6. Federal Trade Commission, Privacy Online: Fair Information Practices
in the Electronic Marketplace 36-37, (May 2000) (footnote omitted),
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1. Notice - Web sites would be required to provide
consumers clear and conspicuous notice of their
information practices, including what information they
collect, how they collect it (e.g., directly or through non-
obvious means such as cookies), how they use it, how they
provide Choice, Access, and Security to consumers,
whether they disclose the information collected to other
entities, and whether other entities are collecting
information through the site.
2. Choice - Web sites would be required to offer consumers
choices as to how their personal identifying information is used
beyond the use for which the information was provided (the
“primary use,” e.g., to consummate a transaction). Such choice
would encompass both internal secondary uses (such as
marketing back to consumers) and external secondary uses (such
as disclosing data to other entities).
3. Access - Web sites would be required to offer consumers
reasonable access to the information a Web site has collected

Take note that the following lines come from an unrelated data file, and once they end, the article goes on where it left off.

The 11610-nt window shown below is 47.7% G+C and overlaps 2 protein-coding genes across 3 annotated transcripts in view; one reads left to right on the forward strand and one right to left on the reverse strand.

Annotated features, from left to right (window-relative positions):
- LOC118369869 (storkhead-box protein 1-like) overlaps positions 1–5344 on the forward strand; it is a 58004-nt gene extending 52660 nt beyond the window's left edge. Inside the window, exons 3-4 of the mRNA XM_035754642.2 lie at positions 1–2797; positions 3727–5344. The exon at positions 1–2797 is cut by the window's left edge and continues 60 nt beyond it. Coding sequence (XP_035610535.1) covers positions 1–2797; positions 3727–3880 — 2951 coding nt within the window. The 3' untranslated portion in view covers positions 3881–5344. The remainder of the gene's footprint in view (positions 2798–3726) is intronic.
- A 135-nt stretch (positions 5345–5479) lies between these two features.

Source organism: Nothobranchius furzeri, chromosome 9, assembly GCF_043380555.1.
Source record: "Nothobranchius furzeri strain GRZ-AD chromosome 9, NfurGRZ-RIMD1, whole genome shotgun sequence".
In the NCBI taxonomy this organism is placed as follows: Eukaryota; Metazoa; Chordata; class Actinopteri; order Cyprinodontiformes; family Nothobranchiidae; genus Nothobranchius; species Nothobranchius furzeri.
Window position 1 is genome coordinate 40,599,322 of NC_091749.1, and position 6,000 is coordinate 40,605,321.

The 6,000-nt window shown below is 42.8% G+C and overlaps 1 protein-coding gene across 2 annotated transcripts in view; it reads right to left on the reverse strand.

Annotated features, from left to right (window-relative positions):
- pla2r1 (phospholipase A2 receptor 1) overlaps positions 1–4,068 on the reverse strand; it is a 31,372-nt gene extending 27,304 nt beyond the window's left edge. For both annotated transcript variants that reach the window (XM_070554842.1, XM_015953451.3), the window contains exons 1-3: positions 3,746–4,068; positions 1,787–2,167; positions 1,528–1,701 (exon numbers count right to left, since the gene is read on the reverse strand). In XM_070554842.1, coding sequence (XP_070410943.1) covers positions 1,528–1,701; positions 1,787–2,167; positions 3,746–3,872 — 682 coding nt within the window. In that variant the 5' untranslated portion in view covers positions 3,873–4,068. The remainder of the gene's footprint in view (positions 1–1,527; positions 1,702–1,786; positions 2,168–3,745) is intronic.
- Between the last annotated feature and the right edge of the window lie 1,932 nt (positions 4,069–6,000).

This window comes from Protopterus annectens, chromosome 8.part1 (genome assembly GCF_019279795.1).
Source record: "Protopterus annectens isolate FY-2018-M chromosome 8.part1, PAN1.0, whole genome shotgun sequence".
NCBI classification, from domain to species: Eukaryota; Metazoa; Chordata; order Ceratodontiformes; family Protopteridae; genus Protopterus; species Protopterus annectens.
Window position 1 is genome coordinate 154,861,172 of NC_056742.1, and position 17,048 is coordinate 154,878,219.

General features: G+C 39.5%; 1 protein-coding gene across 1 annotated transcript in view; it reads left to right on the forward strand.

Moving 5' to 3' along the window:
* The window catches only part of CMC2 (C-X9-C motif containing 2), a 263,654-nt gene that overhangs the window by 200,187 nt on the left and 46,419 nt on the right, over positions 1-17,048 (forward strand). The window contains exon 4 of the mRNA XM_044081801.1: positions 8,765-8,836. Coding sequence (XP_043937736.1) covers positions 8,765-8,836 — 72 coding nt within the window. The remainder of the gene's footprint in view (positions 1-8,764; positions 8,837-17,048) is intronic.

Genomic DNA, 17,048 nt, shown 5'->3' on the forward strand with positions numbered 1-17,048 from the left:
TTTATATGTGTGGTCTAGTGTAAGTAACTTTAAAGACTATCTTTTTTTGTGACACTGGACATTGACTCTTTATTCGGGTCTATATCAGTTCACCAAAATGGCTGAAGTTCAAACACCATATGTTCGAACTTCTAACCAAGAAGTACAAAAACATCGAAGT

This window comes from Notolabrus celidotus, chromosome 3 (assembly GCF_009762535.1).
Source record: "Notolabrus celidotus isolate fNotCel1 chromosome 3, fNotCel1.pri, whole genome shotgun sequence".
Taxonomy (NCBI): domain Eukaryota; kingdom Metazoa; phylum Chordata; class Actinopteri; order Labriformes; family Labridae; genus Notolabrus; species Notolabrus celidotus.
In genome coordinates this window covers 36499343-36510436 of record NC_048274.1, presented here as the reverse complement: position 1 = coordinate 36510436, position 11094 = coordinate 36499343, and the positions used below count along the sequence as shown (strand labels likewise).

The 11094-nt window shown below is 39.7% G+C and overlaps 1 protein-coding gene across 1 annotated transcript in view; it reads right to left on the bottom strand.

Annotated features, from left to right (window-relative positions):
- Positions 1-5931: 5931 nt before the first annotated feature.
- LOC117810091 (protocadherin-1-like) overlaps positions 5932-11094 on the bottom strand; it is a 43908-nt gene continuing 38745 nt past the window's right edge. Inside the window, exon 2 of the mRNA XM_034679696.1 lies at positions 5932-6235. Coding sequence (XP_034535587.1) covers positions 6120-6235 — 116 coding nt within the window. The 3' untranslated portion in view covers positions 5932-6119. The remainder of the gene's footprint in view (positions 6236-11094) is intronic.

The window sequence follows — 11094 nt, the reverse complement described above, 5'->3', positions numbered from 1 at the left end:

about them, including a reasonable opportunity to review
information and to correct inaccuracies or delete information.
4. Security - Web sites would be required to take reasonable steps
to protect the security of the information they collect from
Though the principles set forth by the FTC are only considered
guidelines, in some instances the guidelines have been converted into
law and many businesses have focused on privacy through self-
regulation that adopts the FTC’s principles.
In 2012, the FTC issued its report on privacy, Protecting Consumer
Privacy in an Era of Rapid Change.7 The report appears to support a
framework that the Commission asserts is “consistent with the Fair
Information Practice Principles first articulated almost 40 years ago.”8
The report calls on companies to implement best practices to protect
consumers’ private information (both online and offline), Congress to
[hereinafter FTC 2012 Privacy Report], available at
8. Id. at i.